Thursday, February 11, 2010


I'm afraid to admit that I seem like a fun international gourmet only because I know a few tired tricks. I don't actually have any deep underlying expertise. Usually I don't need it because you can eat Mexican, Chinese, French and Japanese food and then start over and the world keeps revolving just fine. But throw a curve ball at me and I'm going to have to do something drastic. Something like... wildly and irresponsibly making stuff up!

Whose idea was it anyway to make Fish & Chips for dinner? I think it must have been my roommate Julia Child. She's cosmopolitan as all get out. But she's classy cosmopolitan, like the British Empire. Maybe that's because she studied in England and then served a mission in Hong Kong. The sun never sets on Julia Child's travel experience. Anyway. She was my inspiration, and the sheer empirical beauty of hot oil and corn batter was my impetus.

Tuesday, February 9, 2010

Une Soirée Française

I imagine there are some days you wake up and say to yourself, "I'm feeling a little... je ne sais quoi. It's just a lack of Gallic adventure in my life. What could I do to make myself feel just a little more French?"

Well, since we all have those days, it would sure be helpful if we all knew how to make crêpes. (And yes, I'm going to be an annoying little pedant and keep using the diacritical marks throughout this entry. Because I'm on a Mac, you see, and it's too easy!)

French night!

Monday, February 1, 2010

Veggin' Out

I used to live in Tree-Hugging Hippietown, Montana. Then I moved to Utah. While some things haven't changed, like the legal currency and the native language and the prevalent species of coniferous trees, some things are indeed quite different. The most recent shocking realization that I have come to is this: there are no decent veggie burgers in this county. Things that do not count as a decent veggie burger include: 1) The "Meatless Wonder" at Chadder's. It's a white bun with shredded iceberg lettuce, onions and a vaguely orange sauce that calls itself "special" because it's actually salad dressing. It's identical to their hamburger except they took the meat off. 2) That freezer-burned box of Boca Burgers buried in the back of the freezer aisle at the BYU Creamery on 9th behind two Hungry Man Dinners. 3) A hamburger with extra pickles. (Though extra pickles are always a good idea, this one loses on a technicality.)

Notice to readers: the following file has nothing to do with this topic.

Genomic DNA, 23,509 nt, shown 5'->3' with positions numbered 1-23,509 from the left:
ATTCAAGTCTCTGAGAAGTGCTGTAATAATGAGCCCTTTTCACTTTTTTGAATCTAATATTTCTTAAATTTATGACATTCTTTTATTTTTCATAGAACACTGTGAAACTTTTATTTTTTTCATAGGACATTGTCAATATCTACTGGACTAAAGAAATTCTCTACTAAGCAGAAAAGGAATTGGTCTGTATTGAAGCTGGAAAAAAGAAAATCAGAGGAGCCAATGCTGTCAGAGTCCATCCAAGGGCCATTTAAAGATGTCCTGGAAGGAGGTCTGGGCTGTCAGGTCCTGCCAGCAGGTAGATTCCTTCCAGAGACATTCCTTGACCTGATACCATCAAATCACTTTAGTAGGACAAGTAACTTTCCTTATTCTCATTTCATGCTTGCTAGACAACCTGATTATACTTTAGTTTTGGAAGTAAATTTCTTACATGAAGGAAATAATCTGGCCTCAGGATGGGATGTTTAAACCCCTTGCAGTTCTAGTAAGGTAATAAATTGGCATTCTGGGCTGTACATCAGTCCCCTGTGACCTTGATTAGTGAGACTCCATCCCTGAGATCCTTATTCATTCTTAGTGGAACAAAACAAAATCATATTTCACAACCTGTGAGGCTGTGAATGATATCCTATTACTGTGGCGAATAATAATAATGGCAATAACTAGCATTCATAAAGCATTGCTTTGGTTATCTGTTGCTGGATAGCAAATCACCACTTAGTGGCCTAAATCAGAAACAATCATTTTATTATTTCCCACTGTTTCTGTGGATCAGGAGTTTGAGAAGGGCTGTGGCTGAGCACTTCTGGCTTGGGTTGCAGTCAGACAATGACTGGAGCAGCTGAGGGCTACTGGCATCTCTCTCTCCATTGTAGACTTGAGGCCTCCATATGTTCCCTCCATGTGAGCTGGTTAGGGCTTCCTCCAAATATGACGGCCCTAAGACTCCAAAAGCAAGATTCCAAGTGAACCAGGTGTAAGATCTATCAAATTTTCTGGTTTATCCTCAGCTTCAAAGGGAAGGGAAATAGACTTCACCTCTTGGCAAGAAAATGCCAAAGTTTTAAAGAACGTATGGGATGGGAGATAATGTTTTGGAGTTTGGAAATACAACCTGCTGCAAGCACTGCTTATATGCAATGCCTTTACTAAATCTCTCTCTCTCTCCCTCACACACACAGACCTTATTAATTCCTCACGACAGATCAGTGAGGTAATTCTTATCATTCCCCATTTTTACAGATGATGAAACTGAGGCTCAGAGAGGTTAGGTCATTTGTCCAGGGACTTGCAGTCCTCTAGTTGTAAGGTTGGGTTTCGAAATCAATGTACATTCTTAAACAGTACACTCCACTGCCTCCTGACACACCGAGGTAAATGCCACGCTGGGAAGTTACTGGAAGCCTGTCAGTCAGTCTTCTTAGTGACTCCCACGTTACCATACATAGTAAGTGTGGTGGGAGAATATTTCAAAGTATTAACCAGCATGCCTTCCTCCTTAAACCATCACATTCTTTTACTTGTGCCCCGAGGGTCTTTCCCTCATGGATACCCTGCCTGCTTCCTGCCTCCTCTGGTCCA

I admire these folks for trying. I don't even think they know what they've done wrong - they're just trying to be diverse and inclusive, right? They have merely fallen victim to the myths surrounding vegetarian food that plague so many in our nation. There's this mistaken idea that eating food without any meat in it is an ascetic penance that you inflict upon yourself in some sort of attempt to punish your weak mortal flesh. This is untrue! I am now going to take it upon myself to dispel three common myths about vegetarian food.